Our relationship hasn’t always been easy. When we first met, I was an eighteen-year-old from a small town that I’d waited a very long time to escape from – and though I was inevitably nervous, I had high expectations for you.
I’ll take this opportunity to be honest, London.
When I first met you, I was a little disappointed. With the approach of winter, you were cold, grey and wet most of the time. The increased air pollution bothered my lungs at first, and despite being constantly surrounded by too many people, I felt lonely. I spent months wishing I could leave and go back to my smaller, greener town where chatting to strangers on the bus is recognised as an everyday occurrence and not a sure sign of madness.
It was tough for a while, London. I spent a long time hurrying relentlessly between school and home and back again, my eyes fixed on the ground (a habit I had quickly picked up from my fellow city-dwellers). Before I knew it, I’d spent an entire semester feeling bored, sad and isolated.
Eventually, I decided that enough was enough.
Spring finally came and with it a newfound determination to get to know you. I wanted to find the London that I’d spent years imagining myself in, the one that I knew must be there, somewhere beyond the limits of my small-town comfort zone.
I began to push myself, traveling further than the requirements of my daily routine. I would step off the tube at a random station, just to see what was there. I would eat out, just for the sake of it. I would read blogs and scour event pages, and suddenly I saw so much in you that I didn’t know which direction to run in first. When I really started to look, I realised just how much you have to offer. I quickly fell in love with spots all over the city.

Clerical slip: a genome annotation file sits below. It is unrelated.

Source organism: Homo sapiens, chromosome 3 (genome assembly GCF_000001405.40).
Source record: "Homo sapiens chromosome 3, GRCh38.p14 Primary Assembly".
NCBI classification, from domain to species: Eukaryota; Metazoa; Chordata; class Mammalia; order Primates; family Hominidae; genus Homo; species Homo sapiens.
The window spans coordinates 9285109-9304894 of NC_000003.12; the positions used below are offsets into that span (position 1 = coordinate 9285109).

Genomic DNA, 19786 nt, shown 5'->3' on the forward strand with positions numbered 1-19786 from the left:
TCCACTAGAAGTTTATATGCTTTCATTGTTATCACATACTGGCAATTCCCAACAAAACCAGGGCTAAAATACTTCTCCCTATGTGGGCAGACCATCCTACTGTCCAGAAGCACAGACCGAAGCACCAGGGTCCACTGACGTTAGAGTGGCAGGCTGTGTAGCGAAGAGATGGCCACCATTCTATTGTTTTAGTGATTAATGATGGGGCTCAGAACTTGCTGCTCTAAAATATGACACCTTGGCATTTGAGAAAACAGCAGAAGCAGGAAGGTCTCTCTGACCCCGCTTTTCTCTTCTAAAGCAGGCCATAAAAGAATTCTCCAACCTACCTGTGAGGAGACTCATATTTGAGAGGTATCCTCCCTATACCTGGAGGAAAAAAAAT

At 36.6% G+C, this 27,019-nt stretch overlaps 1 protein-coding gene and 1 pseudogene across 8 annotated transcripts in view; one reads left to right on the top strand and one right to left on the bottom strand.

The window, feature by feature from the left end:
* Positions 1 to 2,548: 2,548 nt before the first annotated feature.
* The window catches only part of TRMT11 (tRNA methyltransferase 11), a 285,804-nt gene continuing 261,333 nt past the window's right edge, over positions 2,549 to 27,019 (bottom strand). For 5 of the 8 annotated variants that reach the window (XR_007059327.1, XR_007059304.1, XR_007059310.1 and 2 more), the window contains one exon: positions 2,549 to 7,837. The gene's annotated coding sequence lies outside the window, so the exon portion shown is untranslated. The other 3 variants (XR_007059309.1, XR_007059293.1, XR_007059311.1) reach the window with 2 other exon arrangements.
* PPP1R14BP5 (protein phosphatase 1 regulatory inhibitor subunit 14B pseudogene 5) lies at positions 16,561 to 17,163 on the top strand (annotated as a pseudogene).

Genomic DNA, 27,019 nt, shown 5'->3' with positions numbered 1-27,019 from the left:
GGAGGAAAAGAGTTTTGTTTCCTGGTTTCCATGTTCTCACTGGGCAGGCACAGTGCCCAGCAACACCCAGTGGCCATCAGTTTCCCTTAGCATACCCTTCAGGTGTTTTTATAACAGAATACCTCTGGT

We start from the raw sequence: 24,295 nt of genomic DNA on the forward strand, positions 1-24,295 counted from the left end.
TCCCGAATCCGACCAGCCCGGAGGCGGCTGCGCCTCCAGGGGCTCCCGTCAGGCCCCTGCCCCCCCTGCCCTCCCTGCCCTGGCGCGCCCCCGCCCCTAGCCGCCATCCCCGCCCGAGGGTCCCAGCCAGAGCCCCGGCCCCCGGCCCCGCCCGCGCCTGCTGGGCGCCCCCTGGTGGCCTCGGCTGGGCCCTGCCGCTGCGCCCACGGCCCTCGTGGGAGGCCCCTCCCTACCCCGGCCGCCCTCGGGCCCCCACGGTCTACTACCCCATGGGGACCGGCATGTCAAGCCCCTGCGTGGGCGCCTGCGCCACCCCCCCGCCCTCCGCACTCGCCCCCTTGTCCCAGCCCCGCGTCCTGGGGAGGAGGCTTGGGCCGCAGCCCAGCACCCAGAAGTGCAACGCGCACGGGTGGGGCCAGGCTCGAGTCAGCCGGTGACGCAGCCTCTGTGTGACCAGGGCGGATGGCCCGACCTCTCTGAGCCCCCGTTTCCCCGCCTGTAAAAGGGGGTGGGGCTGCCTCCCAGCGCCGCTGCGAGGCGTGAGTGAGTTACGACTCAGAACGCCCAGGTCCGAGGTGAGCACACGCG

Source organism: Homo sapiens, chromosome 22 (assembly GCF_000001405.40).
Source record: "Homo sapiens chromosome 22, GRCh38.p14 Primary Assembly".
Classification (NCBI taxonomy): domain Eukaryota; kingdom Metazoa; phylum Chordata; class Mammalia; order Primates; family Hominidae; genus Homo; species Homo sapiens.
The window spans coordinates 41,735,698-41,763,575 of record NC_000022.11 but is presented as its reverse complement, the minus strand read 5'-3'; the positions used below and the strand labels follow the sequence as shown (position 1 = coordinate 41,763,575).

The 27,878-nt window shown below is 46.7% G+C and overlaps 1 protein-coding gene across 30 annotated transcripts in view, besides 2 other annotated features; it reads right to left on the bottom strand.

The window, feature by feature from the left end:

I found the green spaces I craved in the beautiful St James’ Park.
The character I felt you lacked was abundant in Soho, in Shoreditch, and along the bustling South Bank. I no longer saw you as one grey mass before me – I started to see evidence of uniqueness all over your streets, from the London Eye to Shakespeare’s Globe to Battersea Power Station. After months of feeling lost, I felt as though I had truly arrived.
When I shook my feelings of negativity and fear, when I started to explore my surroundings with open eyes and an open mind, I found everything that I originally thought London incapable of. I found colour. I found community. Finally, I found the London that everybody talks about, the London that draws people in from all over the world, and that had been patiently sitting and waiting for me to just go out and find it.
I will always be fond of you, London.
Not just because of the access to incredible art you provide at every turn, or your quirky bars and cafes, or even your charming architecture. You are the city that taught me how important it is to be proactive in the living of my life, to go out and seek adventure wherever I may be. You taught me to be brave, independent and responsible for my own happiness, and for that I thank you.
A Sort-Of Londoner